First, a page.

Media reports continue to describe the viral hit “Rich Men North of Richmond” as a country song.

One recent article in The Atlantic went so far as to juxtapose its singer, Oliver Anthony, with country music star Zach Bryan — a Grammy-nominated artist whose latest studio album debuted at No. 1 on the Billboard 200.

Since 2019, Bryan has released four studio albums and has won the Academy of Country Music Award for New Male Artist of the Year. (On Thursday, he was arrested for obstruction of an investigation, according to CNN. The singer apologized on X.)

Anthony has one charted single and it’s “Rich Men North of Richmond,” which has held a No. 1 spot on the Billboard Hot 100 chart. Billboard classifies it as a country song.

There’s just one problem.

“Rich Men North of Richmond” is not a country song. It’s a folk song.

While there seems to be a cultural perception that everyone who strums an acoustic guitar from rural America is playing country music, that’s not the case. This ignores other important genres like folk and bluegrass, which are, in fact, different than country music.

Making these distinctions may elicit an eye roll or two, but lumping these genres together under the label of “country” is a symptom of larger issue — seeing everyone in rural America and flyover country as the same.

Here’s a look at the distinctive traits of country, folk and bluegrass and some reasons why you should care to know the difference.

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What’s the difference between country, folk and bluegrass music?

Country music has been influenced by folk music, but the two are not the same. Folk music is played on instruments like guitars, banjos, harmonicas and others. The songs have easy-to-remember lyrics and a repetitive chorus or common refrains. They’re the type of songs with an ability to pass down from generation to generation.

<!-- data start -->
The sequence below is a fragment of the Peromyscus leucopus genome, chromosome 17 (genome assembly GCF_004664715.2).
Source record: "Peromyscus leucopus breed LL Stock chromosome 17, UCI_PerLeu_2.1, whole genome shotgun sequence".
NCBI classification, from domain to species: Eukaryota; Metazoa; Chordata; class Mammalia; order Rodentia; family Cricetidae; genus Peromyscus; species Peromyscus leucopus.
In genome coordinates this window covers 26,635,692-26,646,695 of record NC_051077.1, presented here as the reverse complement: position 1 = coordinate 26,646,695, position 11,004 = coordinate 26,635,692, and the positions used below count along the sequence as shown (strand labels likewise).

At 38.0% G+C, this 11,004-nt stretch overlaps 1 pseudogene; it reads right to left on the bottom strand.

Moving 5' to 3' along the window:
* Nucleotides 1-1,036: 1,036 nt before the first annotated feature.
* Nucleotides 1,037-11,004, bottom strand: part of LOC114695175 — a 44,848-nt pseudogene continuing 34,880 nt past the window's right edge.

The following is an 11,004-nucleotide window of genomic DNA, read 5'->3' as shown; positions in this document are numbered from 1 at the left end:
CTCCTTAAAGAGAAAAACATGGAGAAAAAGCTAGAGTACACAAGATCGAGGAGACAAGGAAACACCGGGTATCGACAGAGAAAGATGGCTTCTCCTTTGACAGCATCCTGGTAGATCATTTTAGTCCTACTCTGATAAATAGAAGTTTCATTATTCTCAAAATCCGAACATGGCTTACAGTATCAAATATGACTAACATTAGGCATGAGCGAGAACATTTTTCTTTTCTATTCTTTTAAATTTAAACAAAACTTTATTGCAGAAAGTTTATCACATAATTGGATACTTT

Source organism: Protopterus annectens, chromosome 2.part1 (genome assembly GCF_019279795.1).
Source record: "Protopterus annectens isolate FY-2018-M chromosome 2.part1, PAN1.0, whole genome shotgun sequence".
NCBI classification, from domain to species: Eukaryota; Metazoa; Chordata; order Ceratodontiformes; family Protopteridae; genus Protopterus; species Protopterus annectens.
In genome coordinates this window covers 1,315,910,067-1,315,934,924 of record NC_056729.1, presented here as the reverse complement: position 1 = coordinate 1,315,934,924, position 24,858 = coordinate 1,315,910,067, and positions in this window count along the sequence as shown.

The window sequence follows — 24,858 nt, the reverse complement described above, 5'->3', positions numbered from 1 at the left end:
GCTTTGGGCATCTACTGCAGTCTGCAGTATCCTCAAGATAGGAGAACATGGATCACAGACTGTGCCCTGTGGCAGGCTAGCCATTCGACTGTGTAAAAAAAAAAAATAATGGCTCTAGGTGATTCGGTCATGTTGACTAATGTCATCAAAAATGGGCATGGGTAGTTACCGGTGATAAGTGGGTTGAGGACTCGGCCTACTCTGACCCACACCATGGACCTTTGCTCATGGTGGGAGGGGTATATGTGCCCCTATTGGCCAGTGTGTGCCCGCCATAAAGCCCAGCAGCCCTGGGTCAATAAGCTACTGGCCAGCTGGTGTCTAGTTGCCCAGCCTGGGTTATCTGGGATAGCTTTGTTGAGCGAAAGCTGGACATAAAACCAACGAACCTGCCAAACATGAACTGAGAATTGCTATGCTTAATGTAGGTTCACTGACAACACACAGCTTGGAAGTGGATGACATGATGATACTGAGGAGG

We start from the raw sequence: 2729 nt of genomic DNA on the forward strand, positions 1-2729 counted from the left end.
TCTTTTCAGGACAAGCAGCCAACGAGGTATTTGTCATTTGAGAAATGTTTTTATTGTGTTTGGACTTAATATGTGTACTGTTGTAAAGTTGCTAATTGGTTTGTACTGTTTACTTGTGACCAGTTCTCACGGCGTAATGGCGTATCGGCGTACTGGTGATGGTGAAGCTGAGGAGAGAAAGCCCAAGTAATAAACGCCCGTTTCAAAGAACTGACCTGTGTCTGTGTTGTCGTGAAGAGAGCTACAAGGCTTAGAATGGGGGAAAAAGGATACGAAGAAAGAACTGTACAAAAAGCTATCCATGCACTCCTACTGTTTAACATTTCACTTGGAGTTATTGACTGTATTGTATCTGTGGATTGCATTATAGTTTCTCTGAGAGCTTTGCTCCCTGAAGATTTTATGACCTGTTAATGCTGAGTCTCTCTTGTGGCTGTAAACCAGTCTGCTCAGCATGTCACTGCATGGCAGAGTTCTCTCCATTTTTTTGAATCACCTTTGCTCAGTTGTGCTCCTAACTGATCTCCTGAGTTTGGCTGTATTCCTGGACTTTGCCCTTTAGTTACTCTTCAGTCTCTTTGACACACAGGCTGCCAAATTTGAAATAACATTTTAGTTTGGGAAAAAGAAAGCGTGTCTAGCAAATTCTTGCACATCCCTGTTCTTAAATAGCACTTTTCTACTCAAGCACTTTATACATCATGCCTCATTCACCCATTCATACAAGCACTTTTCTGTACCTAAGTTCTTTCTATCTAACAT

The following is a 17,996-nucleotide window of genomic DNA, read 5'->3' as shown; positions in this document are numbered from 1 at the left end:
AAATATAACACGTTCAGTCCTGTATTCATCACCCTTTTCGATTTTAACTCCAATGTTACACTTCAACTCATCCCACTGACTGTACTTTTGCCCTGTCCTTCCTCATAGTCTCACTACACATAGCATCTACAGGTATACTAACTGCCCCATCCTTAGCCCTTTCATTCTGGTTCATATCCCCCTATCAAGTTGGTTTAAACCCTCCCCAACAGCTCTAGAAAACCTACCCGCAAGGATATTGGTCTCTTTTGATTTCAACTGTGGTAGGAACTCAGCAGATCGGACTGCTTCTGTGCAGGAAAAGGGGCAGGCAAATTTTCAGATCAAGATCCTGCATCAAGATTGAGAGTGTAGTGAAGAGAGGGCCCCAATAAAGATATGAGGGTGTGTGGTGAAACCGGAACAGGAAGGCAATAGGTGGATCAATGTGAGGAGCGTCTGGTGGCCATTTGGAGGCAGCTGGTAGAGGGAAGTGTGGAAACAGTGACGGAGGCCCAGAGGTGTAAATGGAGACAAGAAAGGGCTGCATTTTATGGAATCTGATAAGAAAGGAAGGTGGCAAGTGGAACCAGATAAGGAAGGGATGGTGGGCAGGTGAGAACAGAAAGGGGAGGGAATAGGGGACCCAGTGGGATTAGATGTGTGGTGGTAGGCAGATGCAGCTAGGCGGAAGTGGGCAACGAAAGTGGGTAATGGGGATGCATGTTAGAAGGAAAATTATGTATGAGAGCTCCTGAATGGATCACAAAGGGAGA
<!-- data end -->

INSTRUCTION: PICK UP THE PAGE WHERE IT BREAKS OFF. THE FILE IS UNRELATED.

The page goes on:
Folk music often draws on common tunes and the subject matter of songs in this genre is decidedly about the common folk. The genre focuses on what the common folk in an area believe and experience.

Where country music and folk music have some overlap is in the subject matter and instruments of the songs. Guitars, banjos and other instruments are used in country music, and both genres have similar themes about the difficulties of life, love and family, faith and more. Country music, however, deviates in some important ways.

Country music employs more modern instruments. While an electric guitar wouldn’t be used in folk music, it’s often used in country music. Modern percussion instruments also find their way into country music. By contrast, folk music is simpler and is about using the instruments common people would have access to. While folk music does use the occasional percussion instrument, they tend to be washboards and spoons as opposed to drum sets.

Anthony uses a resonator guitar, which is used in bluegrass music because of its loud sound without amplification. He also does not use backing instruments — it’s just him and his guitar, which is not characteristic of country music. Modern country music employs amplification and backing instruments, owing to rock music influencing the genre.